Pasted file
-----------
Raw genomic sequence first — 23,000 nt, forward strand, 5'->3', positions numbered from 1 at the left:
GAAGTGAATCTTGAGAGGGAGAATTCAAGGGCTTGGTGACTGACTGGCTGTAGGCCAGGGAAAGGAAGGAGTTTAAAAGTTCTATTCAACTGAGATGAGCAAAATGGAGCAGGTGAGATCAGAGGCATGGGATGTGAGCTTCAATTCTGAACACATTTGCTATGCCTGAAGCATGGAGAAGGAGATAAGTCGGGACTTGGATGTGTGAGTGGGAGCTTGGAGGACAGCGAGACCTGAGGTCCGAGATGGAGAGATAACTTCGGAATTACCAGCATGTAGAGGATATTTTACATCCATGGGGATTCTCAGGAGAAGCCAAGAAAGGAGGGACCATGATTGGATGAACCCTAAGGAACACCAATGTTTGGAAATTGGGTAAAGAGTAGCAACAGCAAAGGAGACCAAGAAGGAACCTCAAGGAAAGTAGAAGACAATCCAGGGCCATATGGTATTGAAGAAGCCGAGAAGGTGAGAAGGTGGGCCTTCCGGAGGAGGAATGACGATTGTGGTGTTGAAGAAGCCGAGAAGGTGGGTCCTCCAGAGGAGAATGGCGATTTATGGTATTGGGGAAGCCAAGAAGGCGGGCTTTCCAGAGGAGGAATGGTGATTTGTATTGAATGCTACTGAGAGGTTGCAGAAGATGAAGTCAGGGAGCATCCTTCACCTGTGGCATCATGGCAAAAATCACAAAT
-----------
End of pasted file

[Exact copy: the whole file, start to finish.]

Raw genomic sequence first — 23,000 nt, forward strand, 5'->3', positions numbered from 1 at the left:
GAAGTGAATCTTGAGAGGGAGAATTCAAGGGCTTGGTGACTGACTGGCTGTAGGCCAGGGAAAGGAAGGAGTTTAAAAGTTCTATTCAACTGAGATGAGCAAAATGGAGCAGGTGAGATCAGAGGCATGGGATGTGAGCTTCAATTCTGAACACATTTGCTATGCCTGAAGCATGGAGAAGGAGATAAGTCGGGACTTGGATGTGTGAGTGGGAGCTTGGAGGACAGCGAGACCTGAGGTCCGAGATGGAGAGATAACTTCGGAATTACCAGCATGTAGAGGATATTTTACATCCATGGGGATTCTCAGGAGAAGCCAAGAAAGGAGGGACCATGATTGGATGAACCCTAAGGAACACCAATGTTTGGAAATTGGGTAAAGAGTAGCAACAGCAAAGGAGACCAAGAAGGAACCTCAAGGAAAGTAGAAGACAATCCAGGGCCATATGGTATTGAAGAAGCCGAGAAGGTGAGAAGGTGGGCCTTCCGGAGGAGGAATGACGATTGTGGTGTTGAAGAAGCCGAGAAGGTGGGTCCTCCAGAGGAGAATGGCGATTTATGGTATTGGGGAAGCCAAGAAGGCGGGCTTTCCAGAGGAGGAATGGTGATTTGTATTGAATGCTACTGAGAGGTTGCAGAAGATGAAGTCAGGGAGCATCCTTCACCTGTGGCATCATGGCAAAAATCACAAAT